During the pandemic, the government made many substantial initiatives to convince the expatriates, who constitute the majority of the country’s population, to continue in the nation for the long term. The government eliminated the requirement for businesses to have Emirati shareholders, shifted to a Saturday-Sunday weekend, and most recently, launched a corporate tax, all of which point to the UAE government’s action plan to hold back investors, thereby gradually increasing foreign investments by aligning with global markets.
For the first time in the UAE, the Ministry of Finance (Ministry) announced on January 31, 2022 that it would implement a federal corporate tax structure. Executive regulations (CT Law) and a federal corporate tax statute are scheduled to be released soon.
To encourage local enterprises and startups, the United Arab Emirates will impose a federal corporate tax of 9% on revenues above 375,000 UAE dirhams ($102,000), with no tax on taxable income up to that amount. When compared to other GCC nations, this corporate tax policy from the UAE will be among the most competitive in the world. The UAE, like many of its oil-rich regional rivals, is working to expand its operations away from petroleum revenue.
Scope of Application
All UAE companies and commercial activities conducted by legal organisations or people throughout the seven emirates will be subject to the corporate tax. Natural resource exploitation will continue to be exempted as it is subject to an emirate-level corporate tax.
All operations carried out by a legal entity are considered “business activities” and are subject to the corporate tax framework. But at the other side, if an individual possesses a business license or license to conduct their necessary tasks in the UAE, that individual will be judged to have a “business” that comes within the scope of the CT Law.
The federal corporate tax will apply to companies formed in the UAE’s free zones or financial free zones. But, it seems that such businesses will benefit enormously from eligible tax cuts and subsidies in the form and for the term specified by the appropriate free zone authority’s regulatory regime.
For example, the Dubai International Finance Centre (DIFC) legislation and the Abu Dhabi Global Market (ADGM) law both state that a DIFC- or ADGM-incorporated firm pays no tax for the first 50 years after the law is enacted. As a result, firms formed in the DIFC and ADGM might consider paying no tax until 2071 and 2063, accordingly.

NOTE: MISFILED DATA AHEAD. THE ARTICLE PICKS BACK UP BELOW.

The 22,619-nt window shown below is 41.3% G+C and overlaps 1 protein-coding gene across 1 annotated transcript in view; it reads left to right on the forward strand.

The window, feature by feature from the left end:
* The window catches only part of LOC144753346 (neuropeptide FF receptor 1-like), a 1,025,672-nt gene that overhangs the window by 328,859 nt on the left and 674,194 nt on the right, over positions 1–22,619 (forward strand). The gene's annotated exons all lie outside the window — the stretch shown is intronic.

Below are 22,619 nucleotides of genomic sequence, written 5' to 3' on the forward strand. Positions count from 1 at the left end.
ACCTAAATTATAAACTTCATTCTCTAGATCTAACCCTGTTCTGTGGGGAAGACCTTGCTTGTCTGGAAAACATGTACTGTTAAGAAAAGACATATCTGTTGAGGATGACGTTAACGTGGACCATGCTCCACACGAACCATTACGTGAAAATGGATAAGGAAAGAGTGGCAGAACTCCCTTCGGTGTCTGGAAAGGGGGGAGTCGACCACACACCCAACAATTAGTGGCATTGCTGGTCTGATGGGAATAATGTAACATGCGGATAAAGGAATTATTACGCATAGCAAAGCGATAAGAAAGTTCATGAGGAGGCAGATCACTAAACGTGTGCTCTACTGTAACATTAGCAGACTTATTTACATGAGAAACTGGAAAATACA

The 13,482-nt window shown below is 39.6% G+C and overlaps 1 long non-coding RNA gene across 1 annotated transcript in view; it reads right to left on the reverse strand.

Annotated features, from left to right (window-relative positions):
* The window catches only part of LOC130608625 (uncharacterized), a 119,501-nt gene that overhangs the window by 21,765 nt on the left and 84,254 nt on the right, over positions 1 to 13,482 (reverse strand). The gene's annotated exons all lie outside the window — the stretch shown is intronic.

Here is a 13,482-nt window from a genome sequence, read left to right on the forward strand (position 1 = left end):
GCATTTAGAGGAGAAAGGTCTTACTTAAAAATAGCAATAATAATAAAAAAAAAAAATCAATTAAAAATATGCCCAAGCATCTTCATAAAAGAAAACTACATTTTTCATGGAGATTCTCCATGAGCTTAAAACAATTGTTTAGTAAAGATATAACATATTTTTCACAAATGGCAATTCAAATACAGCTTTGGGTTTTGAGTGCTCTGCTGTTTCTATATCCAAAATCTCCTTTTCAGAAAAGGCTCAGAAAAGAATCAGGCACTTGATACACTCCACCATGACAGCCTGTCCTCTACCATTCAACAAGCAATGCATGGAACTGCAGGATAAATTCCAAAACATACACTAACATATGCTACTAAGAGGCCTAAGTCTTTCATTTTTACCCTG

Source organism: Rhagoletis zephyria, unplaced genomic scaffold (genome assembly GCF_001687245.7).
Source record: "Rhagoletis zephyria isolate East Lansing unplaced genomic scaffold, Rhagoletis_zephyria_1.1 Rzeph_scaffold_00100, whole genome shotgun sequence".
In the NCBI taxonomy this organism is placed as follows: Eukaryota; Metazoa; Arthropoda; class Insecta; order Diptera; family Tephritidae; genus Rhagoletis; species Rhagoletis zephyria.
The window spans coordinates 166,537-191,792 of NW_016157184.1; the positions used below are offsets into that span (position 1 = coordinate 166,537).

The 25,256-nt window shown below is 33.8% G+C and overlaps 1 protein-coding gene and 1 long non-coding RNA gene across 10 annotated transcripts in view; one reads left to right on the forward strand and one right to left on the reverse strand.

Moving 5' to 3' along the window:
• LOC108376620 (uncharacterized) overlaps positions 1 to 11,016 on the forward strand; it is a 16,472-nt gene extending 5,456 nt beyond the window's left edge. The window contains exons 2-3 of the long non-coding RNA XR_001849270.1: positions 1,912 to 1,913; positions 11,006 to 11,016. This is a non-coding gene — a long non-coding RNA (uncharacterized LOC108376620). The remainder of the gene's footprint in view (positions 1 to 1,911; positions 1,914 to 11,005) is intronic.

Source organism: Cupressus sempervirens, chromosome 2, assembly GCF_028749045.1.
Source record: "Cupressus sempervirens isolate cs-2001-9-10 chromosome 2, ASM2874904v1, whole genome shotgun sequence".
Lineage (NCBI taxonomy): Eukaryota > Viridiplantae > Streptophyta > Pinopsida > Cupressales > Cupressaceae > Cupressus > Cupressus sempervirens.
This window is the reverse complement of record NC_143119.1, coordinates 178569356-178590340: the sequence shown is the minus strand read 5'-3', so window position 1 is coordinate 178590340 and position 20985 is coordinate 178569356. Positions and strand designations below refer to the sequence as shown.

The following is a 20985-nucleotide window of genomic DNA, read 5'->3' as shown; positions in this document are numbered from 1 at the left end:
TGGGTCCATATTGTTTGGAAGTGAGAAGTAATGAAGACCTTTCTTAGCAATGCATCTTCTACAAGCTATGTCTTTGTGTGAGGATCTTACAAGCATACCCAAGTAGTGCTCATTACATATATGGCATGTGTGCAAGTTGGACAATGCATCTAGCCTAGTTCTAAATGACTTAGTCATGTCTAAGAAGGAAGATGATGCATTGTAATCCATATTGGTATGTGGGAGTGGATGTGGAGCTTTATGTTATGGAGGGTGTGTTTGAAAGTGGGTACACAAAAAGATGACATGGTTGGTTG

It’s unknown if free zone firms’ tax status will alter according as to whether they operate inside or outside the free zone.
The following are the corporate tax rates:
- A 0% tax rate applies to taxable income up to dirhams 375,000 (US $102,095).
- A 9% tax rate applies to taxable income over 375,000 dirhams (US $102,095).
- A separate tax rate for giant corporations that fulfil particular conditions based on the OECD Base Erosion and Profit Shifting project’s Global Anti-Base Erosion Model Rules (Pillar Two).
The following businesses will be exempt from corporate taxes:
Salary or revenue obtained via employment for an individual. If an individual’s income is obtained through operations performed under a freelancing licence or permission, however, he or she will be liable for company tax.
Individuals can invest in real estate in their personal capacity if they do not need a business licence or licence to do so in the UAE.
Dividends, capital gains, and other income derived through personal ownership of stocks and other assets.
Individuals gain interest and other revenue through bank accounts and savings plans.
The following items will be excluded from corporate tax, according to the Ministry:
- Dividends and capital gains from “qualified shareholdings” obtained by a UAE corporation (i.e., ownership interest in a UAE or foreign company that meets certain conditions to be specified under the CT Law).
- Intra-group transactions and reorganisations that qualify under the CT Law if they fulfil specified circumstances and limitations.
The new approach, which is set to go into force next year, aims to increase the UAE’s reputation as a worldwide business and investment hub while also meeting international tax integrity criteria and preventing illicit and fraudulent practices.
This declaration allows businesses in the UAE about a year and a half to gear up for taxes, and it will be fascinating to see how companies in the UAE implement various strategies to ensure adherence to the projected new international tax rules while also making sure the UAE remains a desirable area for businesses to function.